In our analysis, we modelled the share from the HIV budget, assuming that different sectors adopt a cooperative stance. If sectors are more combative, negotiation could lead to them understating their WTP to let others cover the costs, leading to unfunded or underfunded interventions, akin to a coordination game such as ‘chicken’ in game theory. This may be exacerbated where other sectors consider that the HIV response has received a disproportionate amount of external financing . Other governance challenges are to be expected related to the feasibility of sector line ministries and sector-orientated donors agreeing to pool budgets, as this would imply a loss of control for some.
Whichever institutional approach is adopted, the cofinancing approach is likely to be data-hungry, as evidence of impact across sectors is required. Findings will also depend on which benefits are evaluated and modelled, as the fewer benefits considered, the higher the HIV share. As a starting point, interdisciplinary evaluation approaches, building on an evidence-based theory of change, could be a way to ensure that the most plausible benefits are captured. Another concern is that ICERs fail to reflect disparities in health gains between different groups and using them as decision rules therefore excludes equity objectives from the equation. This could potentially be mitigated by considering extended ICERs .
Finally, it should be noted that economic evaluation is only one input (at best) in the inherently political process of priority-setting. Several other factors influence financing decisions, such as affordability, historical budgets, equity and so on . These may be increased when decision-making covers multiple sectors. Although efforts have been made to improve decision modelling to factor in a wider range of criteria [66–68], to date, the process by which value for money data and other factors are translated into resource allocation remains a black box. In a recent prioritization exercise based on CBA studies of 17 HIV interventions in sub-Saharan Africa, the same cash transfer intervention was ranked third by African Civil Society, fifth by American students and tenth by a panel of economic Nobel laureates . This illustrates how the same economic data can lead to quite heterogeneous financing decisions, underlining the need for a transparent deliberative process, whereby value judgements are made explicit and resource allocation is a weighted reflection of societal preferences .
In the new constrained economic climate, sustainable financing for HIV responses is urgently needed. Alongside the conventional sources of public financing , cofinancing of structural interventions could potentially be an additional avenue that has not been sufficiently explored. Otherwise, structural interventions may be underfunded and their cross-sectoral benefits foregone. Cofinancing provides an opportunity to avoid the current zero-sum nature of silo approaches to budgeting, whereby HIV's gain is another sector's loss. Instead, some structural approaches have the potential to result in a ‘win-win’ situation in which multiple HIV, health and development objectives are achieved simultaneously. Embedding HIV responses into broader national priorities would further encourage domestic ownership and sustainability. The key messages are listed in Box 1.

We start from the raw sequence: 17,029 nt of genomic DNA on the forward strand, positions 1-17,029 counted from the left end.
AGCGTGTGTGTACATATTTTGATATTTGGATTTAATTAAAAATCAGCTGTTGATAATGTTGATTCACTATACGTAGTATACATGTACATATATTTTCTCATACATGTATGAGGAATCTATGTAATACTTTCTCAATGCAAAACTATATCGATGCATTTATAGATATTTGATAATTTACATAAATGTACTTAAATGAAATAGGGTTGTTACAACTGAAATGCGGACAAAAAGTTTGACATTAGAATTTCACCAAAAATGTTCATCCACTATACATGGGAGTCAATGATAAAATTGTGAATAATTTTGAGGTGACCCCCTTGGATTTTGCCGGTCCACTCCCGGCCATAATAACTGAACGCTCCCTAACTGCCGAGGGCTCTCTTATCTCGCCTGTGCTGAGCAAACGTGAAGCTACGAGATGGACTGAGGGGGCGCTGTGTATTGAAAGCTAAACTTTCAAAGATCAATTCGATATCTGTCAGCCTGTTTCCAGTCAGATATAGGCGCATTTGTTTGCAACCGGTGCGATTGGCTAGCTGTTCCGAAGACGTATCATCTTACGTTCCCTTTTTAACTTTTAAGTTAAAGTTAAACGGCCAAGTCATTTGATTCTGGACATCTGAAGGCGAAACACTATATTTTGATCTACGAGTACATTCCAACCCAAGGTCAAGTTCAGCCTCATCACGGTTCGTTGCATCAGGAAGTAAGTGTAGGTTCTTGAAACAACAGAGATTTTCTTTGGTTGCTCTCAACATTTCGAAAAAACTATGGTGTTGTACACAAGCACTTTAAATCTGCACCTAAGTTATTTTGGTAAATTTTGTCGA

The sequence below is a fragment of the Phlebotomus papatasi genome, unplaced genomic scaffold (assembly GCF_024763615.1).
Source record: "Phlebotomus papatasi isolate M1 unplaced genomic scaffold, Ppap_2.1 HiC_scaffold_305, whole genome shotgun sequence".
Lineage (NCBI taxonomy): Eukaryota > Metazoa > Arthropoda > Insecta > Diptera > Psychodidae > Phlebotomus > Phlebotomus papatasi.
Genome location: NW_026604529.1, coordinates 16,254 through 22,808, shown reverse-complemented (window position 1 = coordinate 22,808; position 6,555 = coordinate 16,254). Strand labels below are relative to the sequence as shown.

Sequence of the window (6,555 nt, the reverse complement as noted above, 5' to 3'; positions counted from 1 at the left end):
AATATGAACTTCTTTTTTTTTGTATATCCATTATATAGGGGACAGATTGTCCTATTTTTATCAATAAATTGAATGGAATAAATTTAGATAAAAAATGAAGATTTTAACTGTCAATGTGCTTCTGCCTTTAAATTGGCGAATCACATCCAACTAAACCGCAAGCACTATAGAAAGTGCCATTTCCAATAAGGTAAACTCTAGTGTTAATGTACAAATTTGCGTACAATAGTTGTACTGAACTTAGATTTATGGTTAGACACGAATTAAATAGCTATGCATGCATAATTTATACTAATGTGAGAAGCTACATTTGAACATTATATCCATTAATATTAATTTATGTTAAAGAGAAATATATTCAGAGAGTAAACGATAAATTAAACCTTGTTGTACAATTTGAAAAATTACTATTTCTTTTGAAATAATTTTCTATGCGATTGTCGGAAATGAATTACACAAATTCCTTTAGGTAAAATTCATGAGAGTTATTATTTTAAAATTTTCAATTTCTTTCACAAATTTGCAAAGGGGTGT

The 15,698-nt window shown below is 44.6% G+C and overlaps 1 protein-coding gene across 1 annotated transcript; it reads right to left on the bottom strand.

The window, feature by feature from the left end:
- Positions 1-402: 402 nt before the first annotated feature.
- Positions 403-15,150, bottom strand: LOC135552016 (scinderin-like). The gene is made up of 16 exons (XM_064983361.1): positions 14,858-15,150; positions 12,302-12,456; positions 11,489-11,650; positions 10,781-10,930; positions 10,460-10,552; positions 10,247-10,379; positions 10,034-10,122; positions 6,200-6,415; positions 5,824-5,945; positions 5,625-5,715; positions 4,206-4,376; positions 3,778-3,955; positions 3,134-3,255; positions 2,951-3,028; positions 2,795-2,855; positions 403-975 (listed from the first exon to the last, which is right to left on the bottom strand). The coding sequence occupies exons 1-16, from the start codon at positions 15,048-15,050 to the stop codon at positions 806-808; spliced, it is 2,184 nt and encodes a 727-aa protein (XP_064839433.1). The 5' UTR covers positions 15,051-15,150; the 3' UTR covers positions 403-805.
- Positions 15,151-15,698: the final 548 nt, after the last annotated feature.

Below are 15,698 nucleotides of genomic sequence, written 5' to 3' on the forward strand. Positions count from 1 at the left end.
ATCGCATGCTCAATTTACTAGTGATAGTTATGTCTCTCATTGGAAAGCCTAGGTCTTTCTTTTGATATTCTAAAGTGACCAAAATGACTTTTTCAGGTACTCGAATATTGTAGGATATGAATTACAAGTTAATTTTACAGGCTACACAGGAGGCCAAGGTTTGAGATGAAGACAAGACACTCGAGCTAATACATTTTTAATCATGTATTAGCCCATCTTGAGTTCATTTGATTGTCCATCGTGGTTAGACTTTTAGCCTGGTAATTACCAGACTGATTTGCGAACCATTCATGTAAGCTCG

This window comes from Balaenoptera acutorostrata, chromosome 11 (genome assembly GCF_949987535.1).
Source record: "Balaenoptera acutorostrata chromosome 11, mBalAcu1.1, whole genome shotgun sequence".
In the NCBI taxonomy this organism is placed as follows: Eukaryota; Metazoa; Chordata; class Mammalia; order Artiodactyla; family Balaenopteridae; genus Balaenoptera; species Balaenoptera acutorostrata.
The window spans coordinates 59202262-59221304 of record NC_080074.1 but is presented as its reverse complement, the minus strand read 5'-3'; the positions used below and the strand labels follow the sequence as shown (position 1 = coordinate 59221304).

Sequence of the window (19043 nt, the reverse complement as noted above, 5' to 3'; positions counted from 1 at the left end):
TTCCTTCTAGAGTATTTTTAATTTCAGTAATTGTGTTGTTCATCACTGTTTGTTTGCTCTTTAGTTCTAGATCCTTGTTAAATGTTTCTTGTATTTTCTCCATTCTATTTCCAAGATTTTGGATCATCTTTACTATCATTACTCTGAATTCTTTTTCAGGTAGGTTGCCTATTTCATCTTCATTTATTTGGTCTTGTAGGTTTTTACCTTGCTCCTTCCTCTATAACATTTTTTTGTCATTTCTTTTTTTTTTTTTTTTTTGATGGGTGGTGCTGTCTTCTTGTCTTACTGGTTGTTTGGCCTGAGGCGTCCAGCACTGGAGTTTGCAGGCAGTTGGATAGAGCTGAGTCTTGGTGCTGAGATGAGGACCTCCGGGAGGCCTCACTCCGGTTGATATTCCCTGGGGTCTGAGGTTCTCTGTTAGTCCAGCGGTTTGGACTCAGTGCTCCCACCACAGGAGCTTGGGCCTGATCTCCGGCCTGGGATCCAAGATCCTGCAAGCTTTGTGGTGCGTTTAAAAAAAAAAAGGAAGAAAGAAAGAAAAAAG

Therefore, we suggest that HIV programmes actively seek opportunities to cofinance development efforts that have been shown to produce direct HIV benefits, with the magnitude of the benefits informing the resources invested. This would help realize the promise of development synergies, accelerate progress across the Millennium Development Goals and shape new models of governance and financing in the post-2015 era.
M.R., A.V., B.L. and C.W. contributed to the conceptualization of the study. M.R. and J.L. collected the Zomba trial data, reviewed the literature and conducted a preliminary analysis. M.R. finalized the analysis and drafted the manuscript with A.V. All authors reviewed and edited the manuscript.
The authors would like to sincerely thank Dr Berk Özler for providing additional information on the Zomba trial data on costs and impact. We also greatly appreciate the insightful suggestions received from the two anonymous reviewers. This work was conducted as part of the STRIVE research programme consortium (Tackling the Structural Drivers of HIV), funded by UKaid from the Department for International Development (DfID), as well as with funding from the Rush Foundation. The views are the authors’ alone and do not represent the organizations with which they are affiliated or those of the funders.
Conflicts of interest
The authors declare that they have no conflicts of interest.